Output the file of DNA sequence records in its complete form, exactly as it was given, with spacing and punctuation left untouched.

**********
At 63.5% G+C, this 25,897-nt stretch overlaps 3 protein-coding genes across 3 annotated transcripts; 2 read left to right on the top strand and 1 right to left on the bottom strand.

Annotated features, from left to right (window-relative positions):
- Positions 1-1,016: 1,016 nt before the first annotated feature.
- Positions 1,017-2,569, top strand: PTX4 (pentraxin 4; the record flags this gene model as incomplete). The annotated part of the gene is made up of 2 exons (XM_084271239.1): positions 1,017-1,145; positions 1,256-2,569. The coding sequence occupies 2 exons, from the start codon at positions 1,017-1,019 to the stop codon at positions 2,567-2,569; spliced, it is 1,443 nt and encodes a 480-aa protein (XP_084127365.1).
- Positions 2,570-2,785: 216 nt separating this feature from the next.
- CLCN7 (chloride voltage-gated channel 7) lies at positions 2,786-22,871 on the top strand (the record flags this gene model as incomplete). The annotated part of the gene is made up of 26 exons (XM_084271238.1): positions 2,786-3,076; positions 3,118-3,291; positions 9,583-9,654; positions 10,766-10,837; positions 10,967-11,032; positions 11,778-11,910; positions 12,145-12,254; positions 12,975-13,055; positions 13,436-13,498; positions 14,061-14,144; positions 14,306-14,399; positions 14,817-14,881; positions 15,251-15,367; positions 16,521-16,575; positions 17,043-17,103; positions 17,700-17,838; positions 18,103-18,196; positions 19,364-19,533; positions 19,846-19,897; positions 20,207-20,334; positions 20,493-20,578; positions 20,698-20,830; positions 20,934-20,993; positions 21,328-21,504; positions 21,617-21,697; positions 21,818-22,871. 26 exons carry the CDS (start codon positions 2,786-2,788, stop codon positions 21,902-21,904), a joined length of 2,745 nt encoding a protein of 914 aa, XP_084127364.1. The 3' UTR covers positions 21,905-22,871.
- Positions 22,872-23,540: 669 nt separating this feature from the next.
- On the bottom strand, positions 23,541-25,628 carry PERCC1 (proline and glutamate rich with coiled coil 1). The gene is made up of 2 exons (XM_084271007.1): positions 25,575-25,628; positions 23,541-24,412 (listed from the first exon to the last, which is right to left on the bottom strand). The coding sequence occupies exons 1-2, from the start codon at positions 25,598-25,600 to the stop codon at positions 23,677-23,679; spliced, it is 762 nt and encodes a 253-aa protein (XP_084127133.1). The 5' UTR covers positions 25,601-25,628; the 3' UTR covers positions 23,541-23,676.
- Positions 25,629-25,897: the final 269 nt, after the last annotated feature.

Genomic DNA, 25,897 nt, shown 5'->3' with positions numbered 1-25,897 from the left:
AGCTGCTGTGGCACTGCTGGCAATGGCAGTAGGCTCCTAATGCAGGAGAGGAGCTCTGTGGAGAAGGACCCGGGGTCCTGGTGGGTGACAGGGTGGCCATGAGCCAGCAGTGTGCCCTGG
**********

At 63.5% G+C, this 25,897-nt stretch overlaps 3 protein-coding genes across 3 annotated transcripts; 2 read left to right on the top strand and 1 right to left on the bottom strand.

Annotated features, from left to right (window-relative positions):
- Positions 1-1,016: 1,016 nt before the first annotated feature.
- Positions 1,017-2,569, top strand: PTX4 (pentraxin 4; the record flags this gene model as incomplete). The annotated part of the gene is made up of 2 exons (XM_084271239.1): positions 1,017-1,145; positions 1,256-2,569. The coding sequence occupies 2 exons, from the start codon at positions 1,017-1,019 to the stop codon at positions 2,567-2,569; spliced, it is 1,443 nt and encodes a 480-aa protein (XP_084127365.1).
- Positions 2,570-2,785: 216 nt separating this feature from the next.
- CLCN7 (chloride voltage-gated channel 7) lies at positions 2,786-22,871 on the top strand (the record flags this gene model as incomplete). The annotated part of the gene is made up of 26 exons (XM_084271238.1): positions 2,786-3,076; positions 3,118-3,291; positions 9,583-9,654; positions 10,766-10,837; positions 10,967-11,032; positions 11,778-11,910; positions 12,145-12,254; positions 12,975-13,055; positions 13,436-13,498; positions 14,061-14,144; positions 14,306-14,399; positions 14,817-14,881; positions 15,251-15,367; positions 16,521-16,575; positions 17,043-17,103; positions 17,700-17,838; positions 18,103-18,196; positions 19,364-19,533; positions 19,846-19,897; positions 20,207-20,334; positions 20,493-20,578; positions 20,698-20,830; positions 20,934-20,993; positions 21,328-21,504; positions 21,617-21,697; positions 21,818-22,871. 26 exons carry the CDS (start codon positions 2,786-2,788, stop codon positions 21,902-21,904), a joined length of 2,745 nt encoding a protein of 914 aa, XP_084127364.1. The 3' UTR covers positions 21,905-22,871.
- Positions 22,872-23,540: 669 nt separating this feature from the next.
- On the bottom strand, positions 23,541-25,628 carry PERCC1 (proline and glutamate rich with coiled coil 1). The gene is made up of 2 exons (XM_084271007.1): positions 25,575-25,628; positions 23,541-24,412 (listed from the first exon to the last, which is right to left on the bottom strand). The coding sequence occupies exons 1-2, from the start codon at positions 25,598-25,600 to the stop codon at positions 23,677-23,679; spliced, it is 762 nt and encodes a 253-aa protein (XP_084127133.1). The 5' UTR covers positions 25,601-25,628; the 3' UTR covers positions 23,541-23,676.
- Positions 25,629-25,897: the final 269 nt, after the last annotated feature.

Genomic DNA, 25,897 nt, shown 5'->3' with positions numbered 1-25,897 from the left:
AGCTGCTGTGGCACTGCTGGCAATGGCAGTAGGCTCCTAATGCAGGAGAGGAGCTCTGTGGAGAAGGACCCGGGGTCCTGGTGGGTGACAGGGTGGCCATGAGCCAGCAGTGTGCCCTGG